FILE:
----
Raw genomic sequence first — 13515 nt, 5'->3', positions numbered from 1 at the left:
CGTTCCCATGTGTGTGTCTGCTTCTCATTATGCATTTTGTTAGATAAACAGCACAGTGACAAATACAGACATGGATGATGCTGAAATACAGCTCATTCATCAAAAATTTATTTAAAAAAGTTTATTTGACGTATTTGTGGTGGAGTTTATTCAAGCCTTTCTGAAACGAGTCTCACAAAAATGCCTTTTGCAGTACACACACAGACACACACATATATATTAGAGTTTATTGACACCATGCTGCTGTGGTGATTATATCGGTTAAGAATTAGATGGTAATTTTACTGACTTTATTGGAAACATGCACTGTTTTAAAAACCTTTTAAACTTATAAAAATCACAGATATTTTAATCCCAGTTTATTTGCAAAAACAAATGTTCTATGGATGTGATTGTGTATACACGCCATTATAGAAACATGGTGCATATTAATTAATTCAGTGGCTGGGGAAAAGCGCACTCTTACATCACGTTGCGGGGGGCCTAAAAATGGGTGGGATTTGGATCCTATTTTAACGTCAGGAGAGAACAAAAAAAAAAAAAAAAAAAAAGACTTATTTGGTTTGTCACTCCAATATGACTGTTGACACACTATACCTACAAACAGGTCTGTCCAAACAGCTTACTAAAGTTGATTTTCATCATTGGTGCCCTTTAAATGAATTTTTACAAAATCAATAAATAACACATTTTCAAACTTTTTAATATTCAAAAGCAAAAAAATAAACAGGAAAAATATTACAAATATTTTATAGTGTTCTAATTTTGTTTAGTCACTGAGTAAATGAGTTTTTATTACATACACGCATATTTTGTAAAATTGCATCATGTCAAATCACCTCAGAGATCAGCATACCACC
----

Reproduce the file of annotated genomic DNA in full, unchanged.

Raw genomic sequence first — 13515 nt, 5'->3', positions numbered from 1 at the left:
CGTTCCCATGTGTGTGTCTGCTTCTCATTATGCATTTTGTTAGATAAACAGCACAGTGACAAATACAGACATGGATGATGCTGAAATACAGCTCATTCATCAAAAATTTATTTAAAAAAGTTTATTTGACGTATTTGTGGTGGAGTTTATTCAAGCCTTTCTGAAACGAGTCTCACAAAAATGCCTTTTGCAGTACACACACAGACACACACATATATATTAGAGTTTATTGACACCATGCTGCTGTGGTGATTATATCGGTTAAGAATTAGATGGTAATTTTACTGACTTTATTGGAAACATGCACTGTTTTAAAAACCTTTTAAACTTATAAAAATCACAGATATTTTAATCCCAGTTTATTTGCAAAAACAAATGTTCTATGGATGTGATTGTGTATACACGCCATTATAGAAACATGGTGCATATTAATTAATTCAGTGGCTGGGGAAAAGCGCACTCTTACATCACGTTGCGGGGGGCCTAAAAATGGGTGGGATTTGGATCCTATTTTAACGTCAGGAGAGAACAAAAAAAAAAAAAAAAAAAAAGACTTATTTGGTTTGTCACTCCAATATGACTGTTGACACACTATACCTACAAACAGGTCTGTCCAAACAGCTTACTAAAGTTGATTTTCATCATTGGTGCCCTTTAAATGAATTTTTACAAAATCAATAAATAACACATTTTCAAACTTTTTAATATTCAAAAGCAAAAAAATAAACAGGAAAAATATTACAAATATTTTATAGTGTTCTAATTTTGTTTAGTCACTGAGTAAATGAGTTTTTATTACATACACGCATATTTTGTAAAATTGCATCATGTCAAATCACCTCAGAGATCAGCATACCACC